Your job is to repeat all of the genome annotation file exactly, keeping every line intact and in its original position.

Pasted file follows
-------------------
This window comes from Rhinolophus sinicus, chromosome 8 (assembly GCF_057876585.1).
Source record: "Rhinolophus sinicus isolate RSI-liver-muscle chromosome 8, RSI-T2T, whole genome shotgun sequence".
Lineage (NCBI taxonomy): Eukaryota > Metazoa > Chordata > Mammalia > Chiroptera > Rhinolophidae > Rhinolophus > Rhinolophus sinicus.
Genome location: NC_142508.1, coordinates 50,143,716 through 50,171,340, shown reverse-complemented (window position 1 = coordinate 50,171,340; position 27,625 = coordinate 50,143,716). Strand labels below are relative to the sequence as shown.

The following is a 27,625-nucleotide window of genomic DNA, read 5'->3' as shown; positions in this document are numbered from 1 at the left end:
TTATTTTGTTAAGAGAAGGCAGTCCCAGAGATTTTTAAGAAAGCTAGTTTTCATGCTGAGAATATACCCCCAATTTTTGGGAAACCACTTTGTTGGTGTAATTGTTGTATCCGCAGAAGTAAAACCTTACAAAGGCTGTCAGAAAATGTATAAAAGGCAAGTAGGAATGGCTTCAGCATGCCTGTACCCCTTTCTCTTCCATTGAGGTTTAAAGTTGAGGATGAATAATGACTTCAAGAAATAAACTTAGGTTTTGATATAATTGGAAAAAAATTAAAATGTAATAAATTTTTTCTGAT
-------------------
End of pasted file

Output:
This window comes from Rhinolophus sinicus, chromosome 8 (assembly GCF_057876585.1).
Source record: "Rhinolophus sinicus isolate RSI-liver-muscle chromosome 8, RSI-T2T, whole genome shotgun sequence".
Lineage (NCBI taxonomy): Eukaryota > Metazoa > Chordata > Mammalia > Chiroptera > Rhinolophidae > Rhinolophus > Rhinolophus sinicus.
Genome location: NC_142508.1, coordinates 50,143,716 through 50,171,340, shown reverse-complemented (window position 1 = coordinate 50,171,340; position 27,625 = coordinate 50,143,716). Strand labels below are relative to the sequence as shown.

The following is a 27,625-nucleotide window of genomic DNA, read 5'->3' as shown; positions in this document are numbered from 1 at the left end:
TTATTTTGTTAAGAGAAGGCAGTCCCAGAGATTTTTAAGAAAGCTAGTTTTCATGCTGAGAATATACCCCCAATTTTTGGGAAACCACTTTGTTGGTGTAATTGTTGTATCCGCAGAAGTAAAACCTTACAAAGGCTGTCAGAAAATGTATAAAAGGCAAGTAGGAATGGCTTCAGCATGCCTGTACCCCTTTCTCTTCCATTGAGGTTTAAAGTTGAGGATGAATAATGACTTCAAGAAATAAACTTAGGTTTTGATATAATTGGAAAAAAATTAAAATGTAATAAATTTTTTCTGAT